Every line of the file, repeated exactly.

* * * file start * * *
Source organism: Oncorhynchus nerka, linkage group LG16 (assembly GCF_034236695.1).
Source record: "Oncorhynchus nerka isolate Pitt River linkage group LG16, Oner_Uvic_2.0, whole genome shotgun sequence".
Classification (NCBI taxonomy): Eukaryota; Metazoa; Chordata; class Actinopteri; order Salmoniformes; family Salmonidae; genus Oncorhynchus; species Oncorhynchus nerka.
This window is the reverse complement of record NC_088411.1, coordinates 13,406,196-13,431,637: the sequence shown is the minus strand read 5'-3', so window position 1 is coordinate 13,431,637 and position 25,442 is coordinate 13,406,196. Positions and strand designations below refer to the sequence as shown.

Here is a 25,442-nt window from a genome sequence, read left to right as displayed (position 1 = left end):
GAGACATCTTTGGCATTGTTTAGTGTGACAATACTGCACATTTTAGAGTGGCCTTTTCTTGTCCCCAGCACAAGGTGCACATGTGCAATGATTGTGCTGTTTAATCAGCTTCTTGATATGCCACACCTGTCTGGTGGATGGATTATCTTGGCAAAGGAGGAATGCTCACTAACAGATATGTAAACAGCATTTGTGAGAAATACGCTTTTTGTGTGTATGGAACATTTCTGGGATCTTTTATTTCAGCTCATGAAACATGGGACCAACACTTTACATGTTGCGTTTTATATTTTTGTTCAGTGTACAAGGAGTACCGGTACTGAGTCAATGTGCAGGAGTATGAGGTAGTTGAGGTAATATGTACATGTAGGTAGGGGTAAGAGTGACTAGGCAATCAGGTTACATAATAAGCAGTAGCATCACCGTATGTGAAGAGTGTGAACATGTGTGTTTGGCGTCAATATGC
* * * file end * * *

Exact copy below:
Source organism: Oncorhynchus nerka, linkage group LG16 (assembly GCF_034236695.1).
Source record: "Oncorhynchus nerka isolate Pitt River linkage group LG16, Oner_Uvic_2.0, whole genome shotgun sequence".
Classification (NCBI taxonomy): Eukaryota; Metazoa; Chordata; class Actinopteri; order Salmoniformes; family Salmonidae; genus Oncorhynchus; species Oncorhynchus nerka.
This window is the reverse complement of record NC_088411.1, coordinates 13,406,196-13,431,637: the sequence shown is the minus strand read 5'-3', so window position 1 is coordinate 13,431,637 and position 25,442 is coordinate 13,406,196. Positions and strand designations below refer to the sequence as shown.

Here is a 25,442-nt window from a genome sequence, read left to right as displayed (position 1 = left end):
GAGACATCTTTGGCATTGTTTAGTGTGACAATACTGCACATTTTAGAGTGGCCTTTTCTTGTCCCCAGCACAAGGTGCACATGTGCAATGATTGTGCTGTTTAATCAGCTTCTTGATATGCCACACCTGTCTGGTGGATGGATTATCTTGGCAAAGGAGGAATGCTCACTAACAGATATGTAAACAGCATTTGTGAGAAATACGCTTTTTGTGTGTATGGAACATTTCTGGGATCTTTTATTTCAGCTCATGAAACATGGGACCAACACTTTACATGTTGCGTTTTATATTTTTGTTCAGTGTACAAGGAGTACCGGTACTGAGTCAATGTGCAGGAGTATGAGGTAGTTGAGGTAATATGTACATGTAGGTAGGGGTAAGAGTGACTAGGCAATCAGGTTACATAATAAGCAGTAGCATCACCGTATGTGAAGAGTGTGAACATGTGTGTTTGGCGTCAATATGC